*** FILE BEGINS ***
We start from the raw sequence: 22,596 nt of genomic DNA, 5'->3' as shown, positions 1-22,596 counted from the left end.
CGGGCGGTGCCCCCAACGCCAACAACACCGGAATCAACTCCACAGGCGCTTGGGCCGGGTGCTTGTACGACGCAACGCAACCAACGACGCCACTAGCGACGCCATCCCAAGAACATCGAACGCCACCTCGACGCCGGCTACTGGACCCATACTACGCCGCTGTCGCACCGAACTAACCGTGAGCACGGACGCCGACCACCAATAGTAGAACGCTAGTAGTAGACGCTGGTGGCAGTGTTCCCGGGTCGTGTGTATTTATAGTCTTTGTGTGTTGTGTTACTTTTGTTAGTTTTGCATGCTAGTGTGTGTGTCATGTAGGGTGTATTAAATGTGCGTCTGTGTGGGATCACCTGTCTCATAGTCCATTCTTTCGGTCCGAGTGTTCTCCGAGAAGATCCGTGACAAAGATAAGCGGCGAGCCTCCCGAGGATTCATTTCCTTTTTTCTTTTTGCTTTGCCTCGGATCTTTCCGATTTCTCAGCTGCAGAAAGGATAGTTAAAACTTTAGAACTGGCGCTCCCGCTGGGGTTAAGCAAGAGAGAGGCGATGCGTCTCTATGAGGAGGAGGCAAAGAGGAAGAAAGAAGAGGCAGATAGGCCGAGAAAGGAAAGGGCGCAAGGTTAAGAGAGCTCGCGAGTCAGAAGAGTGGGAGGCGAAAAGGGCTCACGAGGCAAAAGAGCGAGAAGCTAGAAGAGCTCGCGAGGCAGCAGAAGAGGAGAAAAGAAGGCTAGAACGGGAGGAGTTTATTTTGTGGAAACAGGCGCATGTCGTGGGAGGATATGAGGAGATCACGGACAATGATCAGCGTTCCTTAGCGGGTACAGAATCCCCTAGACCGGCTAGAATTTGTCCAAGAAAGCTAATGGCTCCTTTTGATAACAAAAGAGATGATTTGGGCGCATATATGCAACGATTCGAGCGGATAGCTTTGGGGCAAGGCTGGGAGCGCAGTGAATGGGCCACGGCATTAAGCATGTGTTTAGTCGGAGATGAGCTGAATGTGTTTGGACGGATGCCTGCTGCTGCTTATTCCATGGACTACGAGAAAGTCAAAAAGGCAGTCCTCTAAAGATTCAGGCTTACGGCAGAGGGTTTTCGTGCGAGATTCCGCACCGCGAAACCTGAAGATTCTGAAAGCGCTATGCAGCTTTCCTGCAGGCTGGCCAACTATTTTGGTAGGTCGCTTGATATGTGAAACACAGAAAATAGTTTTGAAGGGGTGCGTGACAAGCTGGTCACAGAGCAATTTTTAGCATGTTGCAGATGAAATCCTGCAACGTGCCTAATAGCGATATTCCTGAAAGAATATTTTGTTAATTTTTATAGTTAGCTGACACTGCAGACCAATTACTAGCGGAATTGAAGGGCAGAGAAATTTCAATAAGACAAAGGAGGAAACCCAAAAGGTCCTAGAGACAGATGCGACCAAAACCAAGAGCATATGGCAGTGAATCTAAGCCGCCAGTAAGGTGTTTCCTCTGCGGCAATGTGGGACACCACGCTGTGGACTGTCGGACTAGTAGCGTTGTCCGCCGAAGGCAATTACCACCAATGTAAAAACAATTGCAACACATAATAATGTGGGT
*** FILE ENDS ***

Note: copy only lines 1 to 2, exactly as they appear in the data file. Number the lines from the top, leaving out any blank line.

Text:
We start from the raw sequence: 22,596 nt of genomic DNA, 5'->3' as shown, positions 1-22,596 counted from the left end.
CGGGCGGTGCCCCCAACGCCAACAACACCGGAATCAACTCCACAGGCGCTTGGGCCGGGTGCTTGTACGACGCAACGCAACCAACGACGCCACTAGCGACGCCATCCCAAGAACATCGAACGCCACCTCGACGCCGGCTACTGGACCCATACTACGCCGCTGTCGCACCGAACTAACCGTGAGCACGGACGCCGACCACCAATAGTAGAACGCTAGTAGTAGACGCTGGTGGCAGTGTTCCCGGGTCGTGTGTATTTATAGTCTTTGTGTGTTGTGTTACTTTTGTTAGTTTTGCATGCTAGTGTGTGTGTCATGTAGGGTGTATTAAATGTGCGTCTGTGTGGGATCACCTGTCTCATAGTCCATTCTTTCGGTCCGAGTGTTCTCCGAGAAGATCCGTGACAAAGATAAGCGGCGAGCCTCCCGAGGATTCATTTCCTTTTTTCTTTTTGCTTTGCCTCGGATCTTTCCGATTTCTCAGCTGCAGAAAGGATAGTTAAAACTTTAGAACTGGCGCTCCCGCTGGGGTTAAGCAAGAGAGAGGCGATGCGTCTCTATGAGGAGGAGGCAAAGAGGAAGAAAGAAGAGGCAGATAGGCCGAGAAAGGAAAGGGCGCAAGGTTAAGAGAGCTCGCGAGTCAGAAGAGTGGGAGGCGAAAAGGGCTCACGAGGCAAAAGAGCGAGAAGCTAGAAGAGCTCGCGAGGCAGCAGAAGAGGAGAAAAGAAGGCTAGAACGGGAGGAGTTTATTTTGTGGAAACAGGCGCATGTCGTGGGAGGATATGAGGAGATCACGGACAATGATCAGCGTTCCTTAGCGGGTACAGAATCCCCTAGACCGGCTAGAATTTGTCCAAGAAAGCTAATGGCTCCTTTTGATAACAAAAGAGATGATTTGGGCGCATATATGCAACGATTCGAGCGGATAGCTTTGGGGCAAGGCTGGGAGCGCAGTGAATGGGCCACGGCATTAAGCATGTGTTTAGTCGGAGATGAGCTGAATGTGTTTGGACGGATGCCTGCTGCTGCTTATTCCATGGACTACGAGAAAGTCAAAAAGGCAGTCCTCTAAAGATTCAGGCTTACGGCAGAGGGTTTTCGTGCGAGATTCCGCACCGCGAAACCTGAAGATTCTGAAAGCGCTATGCAGCTTTCCTGCAGGCTGGCCAACTATTTTGGTAGGTCGCTTGATATGTGAAACACAGAAAATAGTTTTGAAGGGGTGCGTGACAAGCTGGTCACAGAGCAATTTTTAGCATGTTGCAGATGAAATCCTGCAACGTGCCTAATAGCGATATTCCTGAAAGAATATTTTGTTAATTTTTATAGTTAGCTGACACTGCAGACCAATTACTAGCGGAATTGAAGGGCAGAGAAATTTCAATAAGACAAAGGAGGAAACCCAAAAGGTCCTAGAGACAGATGCGACCAAAACCAAGAGCATATGGCAGTGAATCTAAGCCGCCAGTAAGGTGTTTCCTCTGCGGCAATGTGGGACACCACGCTGTGGACTGTCGGACTAGTAGCGTTGTCCGCCGAAGGCAATTACCACCAATGTAAAAACAATTGCAACACATAATAATGTGGGT